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Spectrum: Autism Research News

A simple behavioral test for mice

by  /  17 November 2008

This article is more than five years old. Autism research — and science in general — is constantly evolving, so older articles may contain information or theories that have been reevaluated since their original publication date.

Not-so-simple setup: Unlike the new ‘licking test’, most behavioral tests for mice require them to perform unnatural actions.

Researchers at the Society for Neuroscience today described a new test for animal behavior that doesn’t interfere with normal mouse behavior, doesn’t require human interaction, and makes it simple to take long-term measurements: the ‘licking test’.

Best of all, the new test seems to differentiate between two models of Angelman syndrome that are indistinguishable by other behavioral tests.

As the number of mouse models for autism grows, so does the number of tests scientists use to quantify their abnormal social, learning and motor deficits. For instance, ‘Rotarods’ or rotating metal rods, test a mouse’s balance, and metal tension grids measure grip strength.

But all of these tests have one major drawback: they require the mice to perform unnatural behaviors and, often, interact with humans.

The licking test, in contrast, is extremely simple: mice move freely in a cage that has a metal floor. When they visit their water spout to have a drink, the contact induces a tiny electric current that sensors pick up.

“It’s relatively easy,” said Detlef Heck, an associate professor at the University of Tennessee. “We usually run the tests over the weekend, come in Monday and there you go.” Heck published the test in July.

Heck first tried his test on mouse models of Angelman syndrome‚ a rare genetic neurodevelopmental disorder characterized by language deficits, tremors, ataxia and inappropriate laughter.

The maternal copy of the UBE3A gene accounts for most cases of the syndrome, producing two forms of the disorder: one in which the allele is mutated and the other in which it is deleted. Scientists have created mouse models of both types.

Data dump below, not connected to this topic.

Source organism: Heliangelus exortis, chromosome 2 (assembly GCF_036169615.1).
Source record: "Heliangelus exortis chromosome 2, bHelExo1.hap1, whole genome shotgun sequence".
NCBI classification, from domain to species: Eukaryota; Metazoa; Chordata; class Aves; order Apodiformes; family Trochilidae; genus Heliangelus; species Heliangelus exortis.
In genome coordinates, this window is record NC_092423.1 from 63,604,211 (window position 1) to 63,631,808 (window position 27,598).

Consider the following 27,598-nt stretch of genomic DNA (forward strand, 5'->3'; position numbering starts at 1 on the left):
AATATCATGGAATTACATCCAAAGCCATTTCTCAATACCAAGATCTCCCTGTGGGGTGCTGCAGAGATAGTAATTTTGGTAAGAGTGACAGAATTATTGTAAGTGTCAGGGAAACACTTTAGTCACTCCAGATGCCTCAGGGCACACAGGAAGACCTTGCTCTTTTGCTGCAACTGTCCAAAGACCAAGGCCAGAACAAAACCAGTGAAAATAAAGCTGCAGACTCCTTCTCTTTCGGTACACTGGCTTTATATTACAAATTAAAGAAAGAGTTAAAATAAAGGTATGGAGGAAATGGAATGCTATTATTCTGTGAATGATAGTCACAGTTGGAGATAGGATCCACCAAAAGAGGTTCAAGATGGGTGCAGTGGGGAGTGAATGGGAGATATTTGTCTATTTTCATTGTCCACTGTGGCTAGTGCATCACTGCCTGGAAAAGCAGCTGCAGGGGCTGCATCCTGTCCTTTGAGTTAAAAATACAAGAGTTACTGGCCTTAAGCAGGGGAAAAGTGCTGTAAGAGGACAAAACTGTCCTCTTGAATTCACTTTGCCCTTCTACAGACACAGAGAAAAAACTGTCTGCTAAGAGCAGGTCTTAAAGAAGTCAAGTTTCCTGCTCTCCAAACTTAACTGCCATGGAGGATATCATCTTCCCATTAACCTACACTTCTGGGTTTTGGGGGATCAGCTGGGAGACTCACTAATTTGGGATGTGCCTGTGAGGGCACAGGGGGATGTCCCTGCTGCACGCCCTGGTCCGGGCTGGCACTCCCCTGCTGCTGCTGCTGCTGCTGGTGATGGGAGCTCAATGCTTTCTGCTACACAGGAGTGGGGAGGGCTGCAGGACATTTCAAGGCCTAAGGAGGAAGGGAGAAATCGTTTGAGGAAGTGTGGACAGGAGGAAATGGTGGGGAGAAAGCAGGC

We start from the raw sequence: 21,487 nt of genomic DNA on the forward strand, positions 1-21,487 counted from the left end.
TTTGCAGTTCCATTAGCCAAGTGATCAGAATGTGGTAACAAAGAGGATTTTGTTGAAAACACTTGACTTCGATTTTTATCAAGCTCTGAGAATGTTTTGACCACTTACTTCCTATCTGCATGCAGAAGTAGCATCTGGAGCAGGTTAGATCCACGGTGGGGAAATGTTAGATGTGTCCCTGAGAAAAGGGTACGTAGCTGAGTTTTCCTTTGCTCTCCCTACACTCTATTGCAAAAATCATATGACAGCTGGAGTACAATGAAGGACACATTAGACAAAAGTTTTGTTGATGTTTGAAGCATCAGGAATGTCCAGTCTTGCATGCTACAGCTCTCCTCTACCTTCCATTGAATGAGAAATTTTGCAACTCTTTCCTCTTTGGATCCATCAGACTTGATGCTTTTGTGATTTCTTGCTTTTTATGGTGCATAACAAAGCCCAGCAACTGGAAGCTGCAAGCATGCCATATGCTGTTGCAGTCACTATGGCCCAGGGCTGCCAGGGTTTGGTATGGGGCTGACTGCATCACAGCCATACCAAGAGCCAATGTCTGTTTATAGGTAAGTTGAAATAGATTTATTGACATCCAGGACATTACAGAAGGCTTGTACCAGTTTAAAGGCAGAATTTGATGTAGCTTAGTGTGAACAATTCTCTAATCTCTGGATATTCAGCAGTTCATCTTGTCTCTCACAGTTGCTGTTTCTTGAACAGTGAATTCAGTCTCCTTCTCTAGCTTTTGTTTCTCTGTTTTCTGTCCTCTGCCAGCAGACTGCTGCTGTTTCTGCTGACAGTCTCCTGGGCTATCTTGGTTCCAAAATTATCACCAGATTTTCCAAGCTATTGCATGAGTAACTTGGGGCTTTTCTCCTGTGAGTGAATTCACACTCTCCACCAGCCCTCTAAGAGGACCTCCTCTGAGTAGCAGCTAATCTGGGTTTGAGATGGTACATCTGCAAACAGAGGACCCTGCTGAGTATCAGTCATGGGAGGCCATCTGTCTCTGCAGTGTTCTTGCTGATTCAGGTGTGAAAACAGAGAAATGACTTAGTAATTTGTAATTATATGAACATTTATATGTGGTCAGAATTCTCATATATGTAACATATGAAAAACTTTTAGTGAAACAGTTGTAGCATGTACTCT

Looking for differences in motor function between the two models, Heck used the traditional battery of motor tests, including rope climbing, grip strength, gait and raised-beam balance tests, but didn’t find any significant differences.

But interesting and significant differences crop up when the two models’ water-licking behavior is measured. For example, mice with the deleted gene have infrequent drinking patterns, but spend more time at the water source. The rhythm of licking and number of licks per visit to the water source are also significantly different between mice with the mutated gene compared with control mice and those that have the deleted gene.

What’s more, water consumption in the mice depends on the amount of UBE3A expression in the cerebellum, the brain region responsible for motor coordination, Heck found.

Heck has begun using the test mouse models of fragile X syndrome and says there is also potential for developing similar tests on mouse models of autism. “I think there’s a lot to be gained if we develop similar [non-invasive] tests of other aspects of mouse behavior, especially social behaviors,” he said.

For all reports from the Society for Neuroscience, click here.